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Wednesday, 08 April 2020

Ceremony for second anniversary of Mohamed El-Sayed Said's death tomorrow

The Egyptian writer and political analyst, born in Port Said in 1950, died on 10 October 2009

Marwa Mohie El-Din , Sunday 9 Oct 2011
Mohamed El-Sayed Saied
Mohamed El-Sayed Saied
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Mohamed El-Sayed Said, the Egyptian writer and political analyst, will be remembered tomorrow on the second anniversary of his death at the Supreme Council for Culture in the grounds of the Cairo Opera House at 6pm.

Said, born in Port Said on 28 June 1950, studied at the Faculty of Economics and Political Science and participated in the 1968 student demonstrations. He graduated in 1973, then he finished his military service and fought in October 1973 War. After he finished his military service he joined Al-Ahram Centre for Political and Strategic Studies. He was the only intellectual who discussed with Mubarak bravely upholding rights and respecting the constitution in Mubarak’s meeting with the intellectuals at the Cairo International Book Fair in 2005.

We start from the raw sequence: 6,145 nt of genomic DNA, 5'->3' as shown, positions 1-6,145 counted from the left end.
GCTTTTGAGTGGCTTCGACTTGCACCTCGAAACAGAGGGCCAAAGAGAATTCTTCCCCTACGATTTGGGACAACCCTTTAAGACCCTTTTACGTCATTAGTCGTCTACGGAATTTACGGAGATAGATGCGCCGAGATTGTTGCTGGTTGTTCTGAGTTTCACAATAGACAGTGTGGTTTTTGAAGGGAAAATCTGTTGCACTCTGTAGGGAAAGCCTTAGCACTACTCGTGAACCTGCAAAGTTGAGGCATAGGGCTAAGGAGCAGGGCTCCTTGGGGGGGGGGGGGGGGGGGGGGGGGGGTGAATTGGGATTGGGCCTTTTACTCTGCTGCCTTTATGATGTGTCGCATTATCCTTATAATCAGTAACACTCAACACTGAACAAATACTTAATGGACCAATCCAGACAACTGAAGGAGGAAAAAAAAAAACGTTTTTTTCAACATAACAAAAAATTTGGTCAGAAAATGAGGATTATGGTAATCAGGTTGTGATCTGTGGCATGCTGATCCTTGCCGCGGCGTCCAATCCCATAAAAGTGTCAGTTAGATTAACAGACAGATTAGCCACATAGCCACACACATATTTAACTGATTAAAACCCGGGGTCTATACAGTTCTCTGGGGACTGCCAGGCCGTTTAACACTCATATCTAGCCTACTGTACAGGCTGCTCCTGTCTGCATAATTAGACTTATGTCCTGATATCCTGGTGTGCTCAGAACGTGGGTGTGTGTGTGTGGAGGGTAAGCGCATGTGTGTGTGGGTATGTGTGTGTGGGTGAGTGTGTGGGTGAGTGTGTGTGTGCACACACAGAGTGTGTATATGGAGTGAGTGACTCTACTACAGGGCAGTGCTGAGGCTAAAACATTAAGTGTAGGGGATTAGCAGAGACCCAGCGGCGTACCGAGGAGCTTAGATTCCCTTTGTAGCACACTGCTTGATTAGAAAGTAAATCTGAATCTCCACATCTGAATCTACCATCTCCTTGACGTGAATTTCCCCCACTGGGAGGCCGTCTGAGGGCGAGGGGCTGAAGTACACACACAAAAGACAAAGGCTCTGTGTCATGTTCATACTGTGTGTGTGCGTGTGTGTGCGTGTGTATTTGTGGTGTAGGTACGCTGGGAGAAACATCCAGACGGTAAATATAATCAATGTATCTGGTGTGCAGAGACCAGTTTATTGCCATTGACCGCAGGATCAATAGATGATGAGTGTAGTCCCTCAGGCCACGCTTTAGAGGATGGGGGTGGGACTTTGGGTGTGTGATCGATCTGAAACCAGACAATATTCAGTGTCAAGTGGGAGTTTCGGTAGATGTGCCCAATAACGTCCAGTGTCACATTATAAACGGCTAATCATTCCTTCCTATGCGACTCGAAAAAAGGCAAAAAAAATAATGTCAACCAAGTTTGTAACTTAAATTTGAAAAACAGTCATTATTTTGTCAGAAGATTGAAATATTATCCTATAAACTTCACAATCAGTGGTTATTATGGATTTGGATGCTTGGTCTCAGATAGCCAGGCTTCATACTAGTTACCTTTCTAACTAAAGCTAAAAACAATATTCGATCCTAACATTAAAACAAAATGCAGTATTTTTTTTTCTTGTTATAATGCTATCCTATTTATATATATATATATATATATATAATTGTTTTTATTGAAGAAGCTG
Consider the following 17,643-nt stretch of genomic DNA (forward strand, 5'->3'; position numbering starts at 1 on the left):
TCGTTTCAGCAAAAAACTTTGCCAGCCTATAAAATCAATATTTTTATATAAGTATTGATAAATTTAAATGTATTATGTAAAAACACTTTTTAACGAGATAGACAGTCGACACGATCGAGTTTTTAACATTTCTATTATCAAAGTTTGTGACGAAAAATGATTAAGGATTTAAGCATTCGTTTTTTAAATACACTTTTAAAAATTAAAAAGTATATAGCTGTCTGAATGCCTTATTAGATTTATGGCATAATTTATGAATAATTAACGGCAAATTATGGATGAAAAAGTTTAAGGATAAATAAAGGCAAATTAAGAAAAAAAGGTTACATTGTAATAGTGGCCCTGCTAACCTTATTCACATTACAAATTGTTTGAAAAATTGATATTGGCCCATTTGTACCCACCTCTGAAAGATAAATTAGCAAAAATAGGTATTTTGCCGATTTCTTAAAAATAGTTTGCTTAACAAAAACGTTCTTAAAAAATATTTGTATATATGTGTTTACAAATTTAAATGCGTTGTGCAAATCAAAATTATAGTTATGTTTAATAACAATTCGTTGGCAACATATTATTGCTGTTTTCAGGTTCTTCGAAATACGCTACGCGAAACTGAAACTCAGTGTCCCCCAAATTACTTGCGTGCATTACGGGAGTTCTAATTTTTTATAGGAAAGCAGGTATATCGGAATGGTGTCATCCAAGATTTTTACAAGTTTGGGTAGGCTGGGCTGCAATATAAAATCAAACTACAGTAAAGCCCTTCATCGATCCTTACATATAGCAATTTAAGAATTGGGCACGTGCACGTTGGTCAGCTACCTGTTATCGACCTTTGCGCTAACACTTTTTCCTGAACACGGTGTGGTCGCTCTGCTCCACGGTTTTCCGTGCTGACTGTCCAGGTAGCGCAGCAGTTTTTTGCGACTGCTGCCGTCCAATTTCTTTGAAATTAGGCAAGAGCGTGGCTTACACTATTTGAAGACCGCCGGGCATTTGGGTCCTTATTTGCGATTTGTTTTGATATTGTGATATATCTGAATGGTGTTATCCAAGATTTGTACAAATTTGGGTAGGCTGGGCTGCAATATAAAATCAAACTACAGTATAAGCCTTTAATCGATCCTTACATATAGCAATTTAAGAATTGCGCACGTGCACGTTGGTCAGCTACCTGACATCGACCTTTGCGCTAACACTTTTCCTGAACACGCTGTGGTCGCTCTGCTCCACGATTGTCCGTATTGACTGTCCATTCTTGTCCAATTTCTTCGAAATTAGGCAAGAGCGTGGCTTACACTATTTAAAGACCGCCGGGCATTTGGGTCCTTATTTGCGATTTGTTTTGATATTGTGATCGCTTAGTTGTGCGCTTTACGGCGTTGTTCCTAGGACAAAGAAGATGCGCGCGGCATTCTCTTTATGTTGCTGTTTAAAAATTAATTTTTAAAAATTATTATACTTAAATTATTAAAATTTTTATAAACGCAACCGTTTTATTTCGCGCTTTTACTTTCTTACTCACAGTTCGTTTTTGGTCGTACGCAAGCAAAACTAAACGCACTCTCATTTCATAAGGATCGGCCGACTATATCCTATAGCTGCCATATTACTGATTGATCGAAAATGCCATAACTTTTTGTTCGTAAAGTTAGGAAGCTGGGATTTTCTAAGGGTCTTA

The late thinker wrote 22 political books beside his articles. Some of his most important books are: Our Rights Today Not Tomorrow, co-authored with Bahey El-Din Hassan, Syria between the Targeting and Reformation, Multinational Corporations and The Arab System after the Gulf Crisis.

Said was editor-in-cheif of El-Badeel newspaper and deputy director of Al-Ahram Centre for Political and Strategic Studies. He was also one of the founders of the protest movement Kifaya. He participated in founding the Egyptian Organisation for Human Rights. He was detained for a month with human rights activists in 1989 after he wrote a statement as an act of solidarity with iron and steel workers who staged a sit-in inside their factory. The statement condemned security forces breaking into the factory and shooting workers.

Said is usually described as a left wing intellectual, but he described himself saying: “I’m a liberal amongst the left wing, and left wing amongst liberals."

He died in Cairo on 10 October 2009 after a long illness.

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